Britons using an ATM abroad will usually be asked if they want to pay in the local currency or in pounds. Nilan Peiris, chief product officer at Wise, explained why it’s so important for Britons to pay in the local currency. He said: “When traveling, lots of firms will charge you commissions on exchange rates, from booking sites to airlines, which can add up quickly. Keeping an eye out for those pesky fees can help you avoid getting ripped off, and let you save your hard-earned money for things you actually want to spend on.”
Nilan told Express.co.uk : “When paying with your card, or taking money out at an ATM, you’re sometimes given the option to pay either in GBP or the local currency.
“Make sure that you choose to pay in the local currency. Otherwise, the bank or card provider will charge you an unknown, possibly sky high conversion rate, on top of a foreign transaction fee.
“You’ll be able to avoid this by paying in the local currency, and will likely only need to pay a small foreign transaction fee, depending on what your card provider charges.”
Britons should always opt to pay in the local currency to avoid paying a much higher conversion fee than their card provider offers.
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Some airlines and accommodations will charge Britons in local currency but using a multi-currency card should reduce the conversion fees.
However, Britons could also be shortchanged by their card company and it’s a good idea to check exchange rates before traveling.
Nilan said: “Most banks set their own exchange rates. They take the rate you would see on Google, and apply a margin on top without telling you.
“This means you’re paying more than you should be, because of the fees that the bank has hidden in its exchange rate.
“Some fees might not seem that high, but can add up quickly, and make a real dent in your budget.”
It’s a good idea to take a multi-currency card on holidays as these will usually offer fee-free withdrawals.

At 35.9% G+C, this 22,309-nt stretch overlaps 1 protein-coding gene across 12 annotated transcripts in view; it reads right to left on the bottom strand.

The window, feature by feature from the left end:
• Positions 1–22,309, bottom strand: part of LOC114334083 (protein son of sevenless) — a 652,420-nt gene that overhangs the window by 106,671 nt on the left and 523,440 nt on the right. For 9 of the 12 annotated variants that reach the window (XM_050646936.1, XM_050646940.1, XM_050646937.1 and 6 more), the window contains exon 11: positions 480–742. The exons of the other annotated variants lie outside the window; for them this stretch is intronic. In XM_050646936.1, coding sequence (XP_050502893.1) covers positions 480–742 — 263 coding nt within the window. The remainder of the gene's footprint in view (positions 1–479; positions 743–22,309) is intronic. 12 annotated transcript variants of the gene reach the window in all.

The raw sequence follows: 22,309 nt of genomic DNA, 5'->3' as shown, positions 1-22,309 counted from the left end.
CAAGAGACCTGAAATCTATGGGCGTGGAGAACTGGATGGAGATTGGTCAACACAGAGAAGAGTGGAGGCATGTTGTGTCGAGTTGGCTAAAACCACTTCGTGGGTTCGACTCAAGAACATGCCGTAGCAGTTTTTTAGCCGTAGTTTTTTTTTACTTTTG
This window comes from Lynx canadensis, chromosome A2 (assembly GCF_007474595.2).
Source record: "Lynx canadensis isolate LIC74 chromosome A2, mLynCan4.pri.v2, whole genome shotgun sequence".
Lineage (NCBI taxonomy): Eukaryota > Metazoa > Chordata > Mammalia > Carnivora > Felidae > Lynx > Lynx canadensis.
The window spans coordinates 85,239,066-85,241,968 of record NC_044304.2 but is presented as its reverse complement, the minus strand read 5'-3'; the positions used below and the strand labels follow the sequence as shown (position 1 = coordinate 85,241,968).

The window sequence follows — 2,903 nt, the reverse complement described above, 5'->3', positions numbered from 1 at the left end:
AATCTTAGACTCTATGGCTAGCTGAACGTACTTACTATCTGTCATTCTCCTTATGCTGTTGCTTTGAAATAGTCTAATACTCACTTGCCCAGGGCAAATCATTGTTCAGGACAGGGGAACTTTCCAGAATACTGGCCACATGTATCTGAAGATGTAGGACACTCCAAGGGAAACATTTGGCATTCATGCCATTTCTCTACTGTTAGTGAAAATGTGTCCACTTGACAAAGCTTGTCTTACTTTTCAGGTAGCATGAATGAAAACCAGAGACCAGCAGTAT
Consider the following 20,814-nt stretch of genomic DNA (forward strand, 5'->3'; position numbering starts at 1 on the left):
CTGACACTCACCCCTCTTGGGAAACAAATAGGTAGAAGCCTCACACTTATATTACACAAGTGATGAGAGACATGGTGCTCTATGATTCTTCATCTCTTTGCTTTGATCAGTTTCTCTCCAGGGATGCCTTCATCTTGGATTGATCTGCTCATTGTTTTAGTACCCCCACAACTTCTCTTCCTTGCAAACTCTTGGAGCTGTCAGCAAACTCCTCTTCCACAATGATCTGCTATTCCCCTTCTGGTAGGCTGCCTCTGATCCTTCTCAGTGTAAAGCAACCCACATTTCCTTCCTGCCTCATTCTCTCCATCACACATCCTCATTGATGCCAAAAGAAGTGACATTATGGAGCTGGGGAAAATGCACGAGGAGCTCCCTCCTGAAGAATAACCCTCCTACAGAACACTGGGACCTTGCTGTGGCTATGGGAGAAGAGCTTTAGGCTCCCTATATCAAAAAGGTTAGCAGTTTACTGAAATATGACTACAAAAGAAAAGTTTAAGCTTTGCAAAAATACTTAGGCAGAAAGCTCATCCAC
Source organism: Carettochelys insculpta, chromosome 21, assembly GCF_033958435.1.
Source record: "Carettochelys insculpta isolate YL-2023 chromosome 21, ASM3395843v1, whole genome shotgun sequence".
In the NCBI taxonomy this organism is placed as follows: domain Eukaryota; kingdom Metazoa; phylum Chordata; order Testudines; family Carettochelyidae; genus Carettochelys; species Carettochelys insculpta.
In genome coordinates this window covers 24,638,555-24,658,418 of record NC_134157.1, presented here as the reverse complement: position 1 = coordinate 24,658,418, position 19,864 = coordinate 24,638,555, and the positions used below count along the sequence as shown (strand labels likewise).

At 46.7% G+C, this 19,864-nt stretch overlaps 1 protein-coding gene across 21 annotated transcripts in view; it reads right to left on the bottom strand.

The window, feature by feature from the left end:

Although many holiday destinations are increasingly taking payment by card rather than cash, Britons may need to use cash in some hotspots.
Nilan said: “Do your research on where to withdraw your money, to find out which ATMs or currency exchanges offer a mid-market rate (the one you see on Google), and that charges the lowest fees.
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“It may be cheapest to withdraw cash before you leave, so long as you avoid the Bureau de Change at the airport.”
Changing money at the airport is almost always very expensive, so if Britons want to take cash abroad, it’s better to arrange it before the airport.
Nilan added: “Once you arrive at your destination, the ATMs near you might all charge different fees.
“If one seems expensive, it’s worth seeing if there is another bank nearby that has an ATM that charges lower fees for taking out cash.”
ATMs may charge a fee overseas and if it seems unreasonably high, it may be a good idea to look for a different machine.
Nilan also warned Britons never to withdraw overseas money using a credit card as the fees would be high.
He added: “Make the most of tax-free shopping, as UK shoppers can now get VAT refunds on purchases made in the EU, saving up to 19 percent on the price of the item.
“You’ll need to ask for a tax refund form at the shop, which will then be validated at EU customs along with your proof of residence.”
Wise’s multi-currency card can hold over 50 currencies in an account and Britons can use it to spend and shop like a local.